In Lopez v. Bendell, No. 156292/2017, 2021 WL 826394 (N.Y. Sup Ct, New York County Mar. 03, 2021) – an employment discrimination case – the court addressed several of defendants’ discovery requests, including, inter alia,While this decision also addresses defendants’ motion to compel other discovery, e.g., an independent medical examination, tax records, authorizations for government benefits, “pedigree” information, attorney fee information, plaintiff’s job application to and identity of her current employer, and plaintiff’s criminal history/arrests, here I will limit my discussion to defendants’ motion to compel plaintiff’s social media information. their request for
“all diaries, logs, notes, tapes, memoranda and communications kept during her course of employment with defendants;” “all documents including electronic communications, given and/or sent by plaintiff to any employee, officer and/or agent of defendants;” “all text messages between herself and managers Nick Tayeh, Freddy Juseinowski and Zeudi Cocking;” and “all social media posts concerning plaintiff’s work at defendants’ dealership and concerning happy communications.”
The court provides the following summary of the “black letter” principles applicable to social media discovery:
With regard to discovery as it relates to plaintiff’s social media accounts, the Court of Appeals in Forman v Henkin, 30 NY3d 656, 663-664  held that the general principles governing discovery apply “in the context of a dispute over disclosure of social media materials,” and thus found that the Appellate Division “erred in employing a heightened threshold for production of social media records that depends on what the account holder has chosen to share on the public portion of the account.” At the same time, the court “rejected the notion that commencement of an action renders a plaintiff’s entire Facebook account automatically discoverable” (id., at 664-665 [citations omitted]).
With respect to the appropriate method for addressing disputes regarding discovery of social media information, the court wrote that:
[C]ourts should first consider the nature of the event giving rise to the litigation and the injuries claimed, as well as any other information specific to the case, to assess whether relevant material is likely to be found on the Facebook account. Second, balancing the potential utility of the information sought against any specific “privacy” or other concerns raised by the account holder, the court should issue an order tailored to the particular controversy that identifies the types of materials that must be disclosed while avoiding disclosure of nonrelevant materials. In a personal injury case … it is appropriate to consider the nature of the underlying incident and the injuries claimed and to craft a rule for discovering information specific to each. Temporal limitations may also be appropriate–for example, the court should consider whether photographs or messages posted years before an accident are likely to be germane to the litigation. Moreover, to the extent the account may contain sensitive or embarrassing materials of marginal relevance, the account holder can seek protection from the court (see CPLR 3103[a]).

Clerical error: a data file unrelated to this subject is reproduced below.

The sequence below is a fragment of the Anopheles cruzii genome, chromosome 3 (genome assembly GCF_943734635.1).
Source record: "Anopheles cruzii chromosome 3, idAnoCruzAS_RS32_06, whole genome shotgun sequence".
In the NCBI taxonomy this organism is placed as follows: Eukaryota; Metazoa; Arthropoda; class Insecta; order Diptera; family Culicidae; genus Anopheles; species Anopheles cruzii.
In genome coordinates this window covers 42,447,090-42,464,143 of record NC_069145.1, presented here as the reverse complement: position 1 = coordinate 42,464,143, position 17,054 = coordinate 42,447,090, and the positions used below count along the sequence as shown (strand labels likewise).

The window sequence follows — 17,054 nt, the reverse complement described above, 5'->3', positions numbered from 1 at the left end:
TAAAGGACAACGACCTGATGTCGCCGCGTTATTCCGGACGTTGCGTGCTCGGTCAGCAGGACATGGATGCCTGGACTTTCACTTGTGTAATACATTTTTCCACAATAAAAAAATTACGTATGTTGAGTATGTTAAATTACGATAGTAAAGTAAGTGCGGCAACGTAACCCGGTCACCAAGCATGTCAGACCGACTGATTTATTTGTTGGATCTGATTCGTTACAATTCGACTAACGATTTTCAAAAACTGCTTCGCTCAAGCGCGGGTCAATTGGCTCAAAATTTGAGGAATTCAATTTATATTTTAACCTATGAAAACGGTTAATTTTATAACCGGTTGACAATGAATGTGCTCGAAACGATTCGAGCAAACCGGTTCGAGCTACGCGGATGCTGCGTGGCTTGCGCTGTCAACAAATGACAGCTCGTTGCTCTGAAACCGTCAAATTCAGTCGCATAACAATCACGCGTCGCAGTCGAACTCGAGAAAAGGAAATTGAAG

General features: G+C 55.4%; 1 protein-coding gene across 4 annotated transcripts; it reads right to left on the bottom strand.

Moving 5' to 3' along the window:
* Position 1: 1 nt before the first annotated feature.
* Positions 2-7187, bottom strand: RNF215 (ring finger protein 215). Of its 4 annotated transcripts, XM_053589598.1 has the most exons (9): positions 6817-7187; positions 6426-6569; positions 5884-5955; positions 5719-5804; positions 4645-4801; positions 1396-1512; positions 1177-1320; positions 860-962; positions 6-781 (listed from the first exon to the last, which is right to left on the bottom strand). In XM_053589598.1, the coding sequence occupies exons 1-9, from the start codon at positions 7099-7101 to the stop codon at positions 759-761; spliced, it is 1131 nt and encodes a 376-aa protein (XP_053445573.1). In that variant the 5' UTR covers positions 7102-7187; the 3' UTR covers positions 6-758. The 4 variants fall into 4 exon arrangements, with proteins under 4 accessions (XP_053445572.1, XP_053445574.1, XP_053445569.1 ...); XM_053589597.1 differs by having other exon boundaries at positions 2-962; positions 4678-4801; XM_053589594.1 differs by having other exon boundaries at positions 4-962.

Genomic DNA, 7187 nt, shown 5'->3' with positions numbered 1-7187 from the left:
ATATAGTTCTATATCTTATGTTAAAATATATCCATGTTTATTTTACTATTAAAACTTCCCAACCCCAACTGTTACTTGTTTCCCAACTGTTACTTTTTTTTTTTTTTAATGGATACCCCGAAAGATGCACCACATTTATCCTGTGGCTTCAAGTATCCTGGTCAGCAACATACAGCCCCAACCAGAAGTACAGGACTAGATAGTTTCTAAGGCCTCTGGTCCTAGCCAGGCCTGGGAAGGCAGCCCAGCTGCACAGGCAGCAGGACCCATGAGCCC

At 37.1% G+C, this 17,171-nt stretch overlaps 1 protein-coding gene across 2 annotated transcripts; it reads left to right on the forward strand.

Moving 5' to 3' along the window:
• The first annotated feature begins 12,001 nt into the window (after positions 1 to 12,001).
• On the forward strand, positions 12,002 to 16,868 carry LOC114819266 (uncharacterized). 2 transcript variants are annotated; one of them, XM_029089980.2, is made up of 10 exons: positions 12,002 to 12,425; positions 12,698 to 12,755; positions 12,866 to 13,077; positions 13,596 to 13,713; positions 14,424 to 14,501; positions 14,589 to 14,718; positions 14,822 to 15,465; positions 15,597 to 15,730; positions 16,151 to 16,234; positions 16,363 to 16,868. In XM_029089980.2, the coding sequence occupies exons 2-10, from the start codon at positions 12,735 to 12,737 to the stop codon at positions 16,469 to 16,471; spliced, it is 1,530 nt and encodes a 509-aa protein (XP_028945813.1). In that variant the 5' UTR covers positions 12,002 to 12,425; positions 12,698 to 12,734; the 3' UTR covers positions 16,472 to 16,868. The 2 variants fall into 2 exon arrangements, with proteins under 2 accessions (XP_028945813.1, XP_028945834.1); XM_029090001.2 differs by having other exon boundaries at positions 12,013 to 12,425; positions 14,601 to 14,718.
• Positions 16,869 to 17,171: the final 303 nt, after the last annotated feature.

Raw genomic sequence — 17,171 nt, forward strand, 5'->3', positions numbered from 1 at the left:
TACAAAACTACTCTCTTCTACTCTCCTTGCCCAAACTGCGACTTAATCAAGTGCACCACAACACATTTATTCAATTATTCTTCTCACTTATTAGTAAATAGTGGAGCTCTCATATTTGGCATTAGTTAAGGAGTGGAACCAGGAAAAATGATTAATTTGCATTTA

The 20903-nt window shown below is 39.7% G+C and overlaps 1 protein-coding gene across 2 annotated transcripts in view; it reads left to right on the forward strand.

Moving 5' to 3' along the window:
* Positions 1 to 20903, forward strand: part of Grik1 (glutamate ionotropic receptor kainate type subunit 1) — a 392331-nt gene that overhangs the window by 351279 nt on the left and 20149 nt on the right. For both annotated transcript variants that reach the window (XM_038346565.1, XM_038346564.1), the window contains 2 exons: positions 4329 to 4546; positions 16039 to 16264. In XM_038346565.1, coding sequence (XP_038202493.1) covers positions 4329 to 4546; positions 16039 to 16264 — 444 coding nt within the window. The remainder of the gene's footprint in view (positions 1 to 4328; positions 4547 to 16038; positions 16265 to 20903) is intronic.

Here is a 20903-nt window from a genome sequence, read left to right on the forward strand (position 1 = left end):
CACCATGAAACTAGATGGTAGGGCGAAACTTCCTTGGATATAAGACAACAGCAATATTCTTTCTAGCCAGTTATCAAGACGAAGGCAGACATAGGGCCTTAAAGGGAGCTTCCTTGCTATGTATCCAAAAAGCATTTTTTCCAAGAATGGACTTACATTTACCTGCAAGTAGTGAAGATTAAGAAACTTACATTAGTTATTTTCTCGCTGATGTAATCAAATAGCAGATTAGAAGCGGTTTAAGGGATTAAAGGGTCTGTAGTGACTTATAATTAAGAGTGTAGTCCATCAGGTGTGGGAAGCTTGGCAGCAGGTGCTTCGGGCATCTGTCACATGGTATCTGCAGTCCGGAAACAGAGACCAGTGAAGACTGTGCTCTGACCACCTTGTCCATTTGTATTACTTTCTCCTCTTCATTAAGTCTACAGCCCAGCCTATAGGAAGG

(id., at 665.)
Applying the law, the court held:
Under these principles, while defendants are entitled to discovery from plaintiff’s private social media accounts to rebut plaintiff’s claims of emotional distress related to allegations of workplace discrimination, defendants’ request for “all social media posts concerning plaintiff’s work at defendants’ dealership and concerning happy communications,” is overly broad and burdensome. In this connection, the court finds that the usefulness of social media posts to measure plaintiff’s happiness over the entire duration of her employment at the dealership is not sufficient to warrant the wholesale turning over of plaintiff’s social media accounts (id, at 665 [“the potential utility of the information sought [must be weighed] against any specific ‘privacy’ or other concerns raised by the account holder”]; see also Doyle v Tempco Service Industries, Inc., 172 AD3d 554-555 [1st Dept 2019] [defendants’ discovery demands seeking access to all of plaintiff’s social media accounts is overbroad).
*5 Accordingly, the request for social media posts shall be limited to those related to plaintiff’s posts about her work place during her period of employment (2011-2017) and for six months following her termination which concern the impact of her employment at the defendant dealership on her mental or physical well-being, including stress or anxiety experienced at the work place, and her satisfaction or lack of satisfaction with her employment.
|↩1||While this decision also addresses defendants’ motion to compel other discovery, e.g., an independent medical examination, tax records, authorizations for government benefits, “pedigree” information, attorney fee information, plaintiff’s job application to and identity of her current employer, and plaintiff’s criminal history/arrests, here I will limit my discussion to defendants’ motion to compel plaintiff’s social media information.|